According to a Nov. 16 news release, the province’s new Child Support Service will expand what is now formerly known as the Child Support Recalculation Service — an existing system that recalculates payment amounts based on changes to parents’ income.
“The family court process can be costly, complex, time-consuming, and cause great stress to parents and children,” said Saskatchewan Justice Minister and Attorney General Bronwyn Eyre in a statement. “This service aims to reduce some of that financial burden and anxiety and allow parents to focus on the well-being of their children.”
Saskatchewan Justice Minister Bronwyn Eyre
Tyne Hagey, legal director of Saskatchewan Legal Aid’s Regina office, said the high cost of lawyers force many people to go it alone in navigating the province’s family court system.
“Child support is the right of the child, and programs such as the Child Support Service help parents from all backgrounds have equal access to resources that can help them provide for their children,” states Hagey.
Since its launch in 2018, the Child Support Recalculation Service “has issued more than 507 recalculations and helped 776 children receive the support amount to which they were entitled, sparing families the expense of legal fees and going to court,” states the release.
Last year, it notes, the service issued “a record” 124 child support decisions. As for this year, 91 have been issued thus far. It is projected that numbers will increase with the new calculation service.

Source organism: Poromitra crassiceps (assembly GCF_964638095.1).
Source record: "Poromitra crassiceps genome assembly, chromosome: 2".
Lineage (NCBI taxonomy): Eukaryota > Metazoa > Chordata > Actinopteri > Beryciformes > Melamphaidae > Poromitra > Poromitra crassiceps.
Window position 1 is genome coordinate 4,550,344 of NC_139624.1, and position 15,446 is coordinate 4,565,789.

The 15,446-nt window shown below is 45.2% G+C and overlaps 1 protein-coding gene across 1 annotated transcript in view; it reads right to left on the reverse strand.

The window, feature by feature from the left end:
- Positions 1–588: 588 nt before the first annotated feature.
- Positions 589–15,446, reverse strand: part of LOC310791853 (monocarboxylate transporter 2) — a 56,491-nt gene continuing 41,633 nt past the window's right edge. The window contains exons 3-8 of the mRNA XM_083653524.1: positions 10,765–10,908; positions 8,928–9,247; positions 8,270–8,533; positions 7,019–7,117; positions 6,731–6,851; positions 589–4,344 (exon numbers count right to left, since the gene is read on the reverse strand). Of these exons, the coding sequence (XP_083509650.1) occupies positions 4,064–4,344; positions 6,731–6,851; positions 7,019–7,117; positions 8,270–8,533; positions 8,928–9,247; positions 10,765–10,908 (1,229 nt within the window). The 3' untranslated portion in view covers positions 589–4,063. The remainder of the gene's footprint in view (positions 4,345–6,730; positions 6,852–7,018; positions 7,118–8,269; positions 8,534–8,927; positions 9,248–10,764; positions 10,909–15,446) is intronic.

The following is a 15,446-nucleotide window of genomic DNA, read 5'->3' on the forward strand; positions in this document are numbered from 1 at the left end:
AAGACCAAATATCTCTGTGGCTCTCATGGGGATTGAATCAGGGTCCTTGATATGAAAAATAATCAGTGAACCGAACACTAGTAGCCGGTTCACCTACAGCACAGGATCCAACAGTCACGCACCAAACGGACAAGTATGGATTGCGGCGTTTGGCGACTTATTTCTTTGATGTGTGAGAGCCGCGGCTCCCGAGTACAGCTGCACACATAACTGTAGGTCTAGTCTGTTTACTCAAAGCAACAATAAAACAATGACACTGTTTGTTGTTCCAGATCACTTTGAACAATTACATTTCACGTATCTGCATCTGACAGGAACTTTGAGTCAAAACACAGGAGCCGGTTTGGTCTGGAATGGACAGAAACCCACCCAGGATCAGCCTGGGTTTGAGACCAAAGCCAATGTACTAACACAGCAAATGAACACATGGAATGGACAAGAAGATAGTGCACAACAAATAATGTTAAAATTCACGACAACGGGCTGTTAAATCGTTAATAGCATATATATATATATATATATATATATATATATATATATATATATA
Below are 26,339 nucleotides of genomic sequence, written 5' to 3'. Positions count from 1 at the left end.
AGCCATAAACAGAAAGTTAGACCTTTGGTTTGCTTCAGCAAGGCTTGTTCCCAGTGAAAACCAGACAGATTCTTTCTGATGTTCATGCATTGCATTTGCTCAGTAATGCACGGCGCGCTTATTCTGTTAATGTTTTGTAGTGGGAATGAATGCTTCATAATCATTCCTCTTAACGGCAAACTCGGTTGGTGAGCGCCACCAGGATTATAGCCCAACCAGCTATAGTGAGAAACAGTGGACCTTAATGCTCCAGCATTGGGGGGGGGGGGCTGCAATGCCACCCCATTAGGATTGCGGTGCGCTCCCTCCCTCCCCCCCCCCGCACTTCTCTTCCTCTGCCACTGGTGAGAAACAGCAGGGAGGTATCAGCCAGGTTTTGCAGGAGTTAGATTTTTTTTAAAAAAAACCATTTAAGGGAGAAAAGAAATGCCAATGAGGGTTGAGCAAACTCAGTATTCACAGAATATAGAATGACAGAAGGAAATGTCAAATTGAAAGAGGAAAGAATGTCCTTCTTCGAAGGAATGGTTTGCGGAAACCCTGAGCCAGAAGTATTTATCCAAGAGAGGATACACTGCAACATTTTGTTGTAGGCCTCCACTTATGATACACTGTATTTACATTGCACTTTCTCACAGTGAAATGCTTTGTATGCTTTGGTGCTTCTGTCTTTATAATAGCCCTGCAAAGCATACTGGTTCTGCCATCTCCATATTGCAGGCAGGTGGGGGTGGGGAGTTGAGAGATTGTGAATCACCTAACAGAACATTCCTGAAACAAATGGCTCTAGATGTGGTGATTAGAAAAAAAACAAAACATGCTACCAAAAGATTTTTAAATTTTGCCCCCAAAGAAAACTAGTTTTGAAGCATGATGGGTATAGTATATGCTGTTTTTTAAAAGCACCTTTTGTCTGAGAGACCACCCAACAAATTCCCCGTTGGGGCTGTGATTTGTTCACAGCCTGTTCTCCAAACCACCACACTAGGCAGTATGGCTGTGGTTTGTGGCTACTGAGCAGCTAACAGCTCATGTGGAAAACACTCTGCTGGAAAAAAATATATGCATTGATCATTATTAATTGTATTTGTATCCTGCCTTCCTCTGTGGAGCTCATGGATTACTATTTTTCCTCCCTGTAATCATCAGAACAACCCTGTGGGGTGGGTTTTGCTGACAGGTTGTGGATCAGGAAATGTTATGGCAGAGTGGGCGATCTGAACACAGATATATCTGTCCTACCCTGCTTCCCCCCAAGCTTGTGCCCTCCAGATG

A separate information page states that “[a]dministrative calculation or recalculation services help parents avoid the financial burden and stress of going through the family court system to determine an initial child support amount or to recalculate existing child support amounts.”
It goes on to note Saskatchewan’s Family Maintenance Amendment Act, 2023, which came into force in September and aims “to make it easier to forgo the family court process for child support.”
The release goes on to point out other initiatives in place to increase access to family law justice in the province, including the establishment of mandatory dispute resolution as a potential alternative to court; a pilot program that reviews applications to ensure they meet the requirements for the court process; and the launch of the Family Law Information Centre, which provides resources to those unable to afford a lawyer or choose to represent themselves.
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